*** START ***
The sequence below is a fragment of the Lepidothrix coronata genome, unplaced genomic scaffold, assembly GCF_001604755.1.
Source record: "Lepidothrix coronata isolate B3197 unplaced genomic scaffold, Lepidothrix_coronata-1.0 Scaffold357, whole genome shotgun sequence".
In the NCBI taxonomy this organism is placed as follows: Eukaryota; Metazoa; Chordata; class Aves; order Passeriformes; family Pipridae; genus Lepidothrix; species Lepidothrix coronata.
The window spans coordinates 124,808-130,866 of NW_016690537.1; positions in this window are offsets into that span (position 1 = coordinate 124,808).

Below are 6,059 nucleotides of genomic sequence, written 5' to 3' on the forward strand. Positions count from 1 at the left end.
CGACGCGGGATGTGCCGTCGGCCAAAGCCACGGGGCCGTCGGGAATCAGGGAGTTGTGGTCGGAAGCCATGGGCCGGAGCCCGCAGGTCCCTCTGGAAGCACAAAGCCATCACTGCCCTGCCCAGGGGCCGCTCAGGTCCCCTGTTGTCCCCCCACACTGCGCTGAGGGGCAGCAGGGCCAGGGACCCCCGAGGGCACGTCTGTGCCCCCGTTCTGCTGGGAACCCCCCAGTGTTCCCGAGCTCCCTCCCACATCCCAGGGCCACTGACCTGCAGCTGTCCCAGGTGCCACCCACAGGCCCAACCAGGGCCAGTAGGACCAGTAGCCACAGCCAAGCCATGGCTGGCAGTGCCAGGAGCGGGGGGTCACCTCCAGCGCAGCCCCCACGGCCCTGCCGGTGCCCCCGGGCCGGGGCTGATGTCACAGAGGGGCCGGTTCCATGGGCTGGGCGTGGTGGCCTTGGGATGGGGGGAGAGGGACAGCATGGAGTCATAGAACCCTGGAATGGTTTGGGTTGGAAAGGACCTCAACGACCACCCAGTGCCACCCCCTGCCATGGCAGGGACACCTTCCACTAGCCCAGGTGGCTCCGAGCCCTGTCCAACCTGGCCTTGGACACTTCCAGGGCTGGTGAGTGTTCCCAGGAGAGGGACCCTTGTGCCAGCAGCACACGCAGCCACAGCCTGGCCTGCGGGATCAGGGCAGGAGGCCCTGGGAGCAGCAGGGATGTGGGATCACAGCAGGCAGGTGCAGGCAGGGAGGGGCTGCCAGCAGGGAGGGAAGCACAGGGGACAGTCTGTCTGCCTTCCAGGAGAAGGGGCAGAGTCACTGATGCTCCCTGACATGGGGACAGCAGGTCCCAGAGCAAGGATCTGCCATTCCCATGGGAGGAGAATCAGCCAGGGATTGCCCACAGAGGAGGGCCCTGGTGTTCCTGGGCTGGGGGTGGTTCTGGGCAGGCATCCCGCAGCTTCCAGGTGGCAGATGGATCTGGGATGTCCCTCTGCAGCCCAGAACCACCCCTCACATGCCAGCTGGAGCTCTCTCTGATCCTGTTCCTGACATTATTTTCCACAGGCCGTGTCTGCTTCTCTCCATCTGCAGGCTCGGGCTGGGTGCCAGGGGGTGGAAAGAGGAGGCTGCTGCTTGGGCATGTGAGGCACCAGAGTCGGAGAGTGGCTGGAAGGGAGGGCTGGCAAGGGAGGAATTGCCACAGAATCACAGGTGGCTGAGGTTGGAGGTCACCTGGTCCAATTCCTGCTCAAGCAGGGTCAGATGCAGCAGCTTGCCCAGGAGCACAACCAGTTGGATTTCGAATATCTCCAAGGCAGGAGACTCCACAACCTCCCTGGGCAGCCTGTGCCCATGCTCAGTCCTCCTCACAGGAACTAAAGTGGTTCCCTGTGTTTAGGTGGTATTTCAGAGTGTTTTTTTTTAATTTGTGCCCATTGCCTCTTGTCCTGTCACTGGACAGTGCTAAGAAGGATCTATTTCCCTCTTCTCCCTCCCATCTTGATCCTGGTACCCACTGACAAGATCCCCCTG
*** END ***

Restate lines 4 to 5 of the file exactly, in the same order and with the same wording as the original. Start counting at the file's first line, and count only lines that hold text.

The window spans coordinates 124,808-130,866 of NW_016690537.1; positions in this window are offsets into that span (position 1 = coordinate 124,808).

Below are 6,059 nucleotides of genomic sequence, written 5' to 3' on the forward strand. Positions count from 1 at the left end.